Wadandi Track South
Cowaramup to Witchcliffe
Directions - Located between Cowaramup and Witchcliffe in the Margaret River Region of Western Australia, the trail head is located just off Bussell Highway in Cowaramup at Pioneer Park. Look for the Wadandi Track markers and head south along the pavement into the park.
The Ride - The Wadandi Track is an incomplete 108km rail trail that run between Busselton and Augusta but only has a couple of sections that are still accessible. The most popular of these sections in the stretch running between Cowaramup and Witchcliffe, previously called the Rails to Trails. While it can be experienced as a walking trail, the long, straight nature of this trail, plus the long length, means this one is best done on two wheels.
Having set aside a full day to tackle the two open sections of the Wadandi Track with my podcast partner, this would be the second section we would ride today. After enjoying the northern section before lunch, we were picked up by Alissa and driven to Cowaramup where we would start the second half of the day. Getting some fuel into the bodies thanks to a lovely roll from the bakery in Cowaramup, we refilled water bottles and set about finding the trail leading out of town. With this ride being less of a mission to locate where the old rail formation is and more of a "for pleasure" ride, this is the section I had been looking forward to the most. Heading into Pioneer Park, it was nice to see plenty of people enjoying this fine day and a Brenton See mural up against one of the sheds. Heading west from the park, the trail heads away from Bussell Highway and onto the old rail formation starting from the old Cowaramup Station. There is some railway paraphernalia to highlight the history of the area and it was good seeing it preserved to connect back to the old railway line.
This marks the start of the long and straight riding as you head towards Margaret River. This is why this is best done on a bike as it's over 5km before you even get even the slightest hint of changing direction and while the scenery is pretty, I imagine after an hour it would start to feel the same. For us on the bikes it was fun to sail through here at speed, only stopping to take photos, something I was doing a lot more than Donovan. I love this time of year in the South West as the variety of wildflowers that can be found is amazing and never gets dull to me. Spotting them while riding at 20kmph plus can be a bit difficult but after spending three weeks on the Munda Biddi, my high speed spotting skills had been honed to a degree. Early on there were some good finds with some bright white Pimleas, Purple Flag, Yellow Flag, Blue Leschenaultia and many varieties of Wattle. It wasn't just the wildflowers that were impressive, the narrow strip of forest through here was great to see with a corridor of Jarrah, Marri and the occasional Karri tree.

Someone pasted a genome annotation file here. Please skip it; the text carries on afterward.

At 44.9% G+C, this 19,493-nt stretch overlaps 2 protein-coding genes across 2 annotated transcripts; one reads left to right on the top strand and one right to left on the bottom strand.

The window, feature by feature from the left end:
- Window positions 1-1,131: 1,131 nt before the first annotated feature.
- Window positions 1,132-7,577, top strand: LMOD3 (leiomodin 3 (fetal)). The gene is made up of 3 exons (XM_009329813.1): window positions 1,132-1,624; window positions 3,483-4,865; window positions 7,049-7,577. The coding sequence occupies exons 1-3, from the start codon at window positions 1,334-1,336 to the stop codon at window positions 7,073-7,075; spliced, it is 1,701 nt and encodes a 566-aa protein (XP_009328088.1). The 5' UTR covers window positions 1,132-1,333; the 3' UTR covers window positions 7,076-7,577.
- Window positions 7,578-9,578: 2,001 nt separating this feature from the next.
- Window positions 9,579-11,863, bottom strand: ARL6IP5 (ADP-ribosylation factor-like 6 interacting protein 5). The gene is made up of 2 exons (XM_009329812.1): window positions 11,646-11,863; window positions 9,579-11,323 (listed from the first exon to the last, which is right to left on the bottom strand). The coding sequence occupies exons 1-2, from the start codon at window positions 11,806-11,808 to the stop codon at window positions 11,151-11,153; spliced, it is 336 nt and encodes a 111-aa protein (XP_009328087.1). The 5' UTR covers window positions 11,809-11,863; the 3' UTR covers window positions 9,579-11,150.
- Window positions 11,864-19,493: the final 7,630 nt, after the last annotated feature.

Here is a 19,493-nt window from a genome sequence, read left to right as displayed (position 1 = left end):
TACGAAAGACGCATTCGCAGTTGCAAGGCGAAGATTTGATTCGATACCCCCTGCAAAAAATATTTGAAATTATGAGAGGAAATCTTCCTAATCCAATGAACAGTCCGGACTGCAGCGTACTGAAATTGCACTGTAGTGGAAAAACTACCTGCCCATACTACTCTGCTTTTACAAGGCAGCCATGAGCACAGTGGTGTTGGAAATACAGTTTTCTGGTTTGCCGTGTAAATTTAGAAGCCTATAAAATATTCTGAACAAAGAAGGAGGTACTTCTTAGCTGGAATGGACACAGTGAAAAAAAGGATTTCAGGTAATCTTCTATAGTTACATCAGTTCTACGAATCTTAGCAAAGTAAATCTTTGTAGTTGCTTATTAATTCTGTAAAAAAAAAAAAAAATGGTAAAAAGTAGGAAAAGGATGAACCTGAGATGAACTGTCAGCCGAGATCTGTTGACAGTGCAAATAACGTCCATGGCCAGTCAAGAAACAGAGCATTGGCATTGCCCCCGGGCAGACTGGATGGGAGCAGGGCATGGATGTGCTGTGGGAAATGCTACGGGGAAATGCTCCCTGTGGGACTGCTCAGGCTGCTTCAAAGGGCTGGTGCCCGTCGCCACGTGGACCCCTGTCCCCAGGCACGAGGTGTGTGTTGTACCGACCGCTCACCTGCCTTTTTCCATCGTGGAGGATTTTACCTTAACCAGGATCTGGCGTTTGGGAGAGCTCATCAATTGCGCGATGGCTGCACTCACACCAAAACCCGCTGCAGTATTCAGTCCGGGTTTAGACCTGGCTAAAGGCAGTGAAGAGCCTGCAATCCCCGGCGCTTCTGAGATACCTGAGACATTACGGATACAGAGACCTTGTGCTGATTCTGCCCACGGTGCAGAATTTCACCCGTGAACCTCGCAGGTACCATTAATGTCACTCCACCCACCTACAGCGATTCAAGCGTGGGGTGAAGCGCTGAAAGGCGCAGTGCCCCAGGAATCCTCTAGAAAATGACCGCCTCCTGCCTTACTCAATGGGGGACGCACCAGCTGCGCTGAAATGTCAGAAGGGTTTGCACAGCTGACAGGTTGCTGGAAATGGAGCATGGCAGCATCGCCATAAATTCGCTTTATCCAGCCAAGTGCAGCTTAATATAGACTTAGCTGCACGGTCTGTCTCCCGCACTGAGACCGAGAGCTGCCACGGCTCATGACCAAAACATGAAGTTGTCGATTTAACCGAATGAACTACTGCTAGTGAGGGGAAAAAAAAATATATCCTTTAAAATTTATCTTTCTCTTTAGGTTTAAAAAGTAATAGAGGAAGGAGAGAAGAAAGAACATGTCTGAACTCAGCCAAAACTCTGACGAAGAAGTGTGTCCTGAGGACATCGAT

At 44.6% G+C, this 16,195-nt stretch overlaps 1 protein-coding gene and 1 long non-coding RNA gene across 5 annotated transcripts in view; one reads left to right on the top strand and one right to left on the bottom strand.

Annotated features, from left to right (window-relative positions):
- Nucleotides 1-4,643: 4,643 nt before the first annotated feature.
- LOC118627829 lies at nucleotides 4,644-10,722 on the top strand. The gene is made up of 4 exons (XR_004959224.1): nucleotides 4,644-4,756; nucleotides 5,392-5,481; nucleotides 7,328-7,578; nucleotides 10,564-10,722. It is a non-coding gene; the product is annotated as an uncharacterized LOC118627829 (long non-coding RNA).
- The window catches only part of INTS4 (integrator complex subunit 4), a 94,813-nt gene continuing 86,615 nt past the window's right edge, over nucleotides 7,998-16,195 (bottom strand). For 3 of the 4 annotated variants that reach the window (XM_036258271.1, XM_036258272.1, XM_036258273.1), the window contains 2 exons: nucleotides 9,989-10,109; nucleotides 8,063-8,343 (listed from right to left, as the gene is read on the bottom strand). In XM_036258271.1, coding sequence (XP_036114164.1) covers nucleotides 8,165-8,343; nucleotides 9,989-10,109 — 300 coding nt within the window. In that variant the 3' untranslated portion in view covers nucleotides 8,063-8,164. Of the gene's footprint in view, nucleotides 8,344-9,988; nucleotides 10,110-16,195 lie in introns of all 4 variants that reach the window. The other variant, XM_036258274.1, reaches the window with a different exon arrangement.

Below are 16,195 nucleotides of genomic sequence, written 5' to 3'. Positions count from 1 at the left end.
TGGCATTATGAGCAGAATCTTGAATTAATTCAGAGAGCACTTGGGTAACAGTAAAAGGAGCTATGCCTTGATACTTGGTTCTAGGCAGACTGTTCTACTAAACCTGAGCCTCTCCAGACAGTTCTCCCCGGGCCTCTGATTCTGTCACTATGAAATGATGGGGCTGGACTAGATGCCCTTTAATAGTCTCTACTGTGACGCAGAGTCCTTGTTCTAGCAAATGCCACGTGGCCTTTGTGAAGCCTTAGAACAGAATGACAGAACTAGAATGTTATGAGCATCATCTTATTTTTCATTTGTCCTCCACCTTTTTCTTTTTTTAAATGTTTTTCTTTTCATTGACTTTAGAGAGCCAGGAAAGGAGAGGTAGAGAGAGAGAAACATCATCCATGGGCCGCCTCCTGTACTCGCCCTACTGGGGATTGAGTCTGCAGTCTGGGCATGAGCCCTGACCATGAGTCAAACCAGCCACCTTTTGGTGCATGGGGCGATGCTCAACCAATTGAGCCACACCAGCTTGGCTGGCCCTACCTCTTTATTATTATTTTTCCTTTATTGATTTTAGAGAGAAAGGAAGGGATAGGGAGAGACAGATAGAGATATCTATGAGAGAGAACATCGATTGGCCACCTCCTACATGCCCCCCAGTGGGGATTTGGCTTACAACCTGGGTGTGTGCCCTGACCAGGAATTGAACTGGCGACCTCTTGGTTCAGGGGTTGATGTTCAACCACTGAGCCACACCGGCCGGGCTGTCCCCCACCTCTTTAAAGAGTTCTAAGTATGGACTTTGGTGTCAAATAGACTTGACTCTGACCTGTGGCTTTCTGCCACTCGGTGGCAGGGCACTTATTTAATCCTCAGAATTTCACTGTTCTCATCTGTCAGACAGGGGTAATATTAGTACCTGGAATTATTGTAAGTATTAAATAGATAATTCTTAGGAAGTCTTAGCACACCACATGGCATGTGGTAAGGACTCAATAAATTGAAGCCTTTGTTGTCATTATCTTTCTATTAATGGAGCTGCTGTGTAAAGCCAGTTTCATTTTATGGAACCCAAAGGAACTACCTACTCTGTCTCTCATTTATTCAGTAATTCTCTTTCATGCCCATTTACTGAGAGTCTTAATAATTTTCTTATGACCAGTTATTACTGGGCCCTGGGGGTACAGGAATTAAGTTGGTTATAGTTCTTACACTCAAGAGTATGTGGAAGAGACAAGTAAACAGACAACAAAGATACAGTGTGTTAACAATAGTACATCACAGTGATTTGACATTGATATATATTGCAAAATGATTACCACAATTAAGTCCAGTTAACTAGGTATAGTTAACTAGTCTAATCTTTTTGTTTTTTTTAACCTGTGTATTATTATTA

Catching up to Donovan, we were cruising along when we both spotted something that peaked our interest, an old railway siding that had survived the years of abandonment. Crossing Burnside Road, this ended the thin strip of vegetation as we entered a thick forested area that was heaven to ride through. Being surrounded by an abundance of trees and understory, the wildflower display stepped it up several notches to the point that the usually nonchalant Donovan was stopping to take photos. I always tease him for his ambivalence to the wonders of WA wildflowers as he is only impressed with "sledgehammer to the face" levels of colour, so it was nice to see him show some appreciation. While Donovan kept up a good pace, I couldn't resist stopping a lot thanks to the different varieties lurking just off the trail. That gave me plenty of opportunity to frame the forest just right with a Donovan in the distance to provide scale. I caught up to him just before Lear Road and we were greeted with an unexpected notice board. This was probably something we should have checked before coming out but the Wadandi Track around Margaret River was closed for renovations to the various bridges so we would have to follow a detour.
This was a little disappointing as I'd hiked in the area leading through Wooditjup National Park before and was looking forward to blazing through on the bike. The detour only takes you slightly parallel to the Wadandi Track and past what was one of the premier mountain biking areas near Margaret River, The Pines. We were a bit shocked to discover that the whole pine plantation where the MTB trails used to run through had been harvested, with the trails looking like they still existed. While writing this up I contacted Dave Willcox from Common Ground Trails and he confirmed this was planned and new trails have been cut into the landscape before they replant the pines. Donovan had a bit of a go on one of the easier to access trails before we moved on to enter the glorious forests of Wooditjup National Park. There are more MTB trails running through the Karri forests here and it's just a beautiful spot to enjoy nature that is right outside of the centre of Margaret River. Riding parallel to Bramley Brook, this was one of the best sections of the trail with Peppermints, Karri and just a lush feel to it. The detour took us along some single track I was familiar with having hiked the Margaret River Heritage Trail but it was an interesting experience dodging riders coming the other way.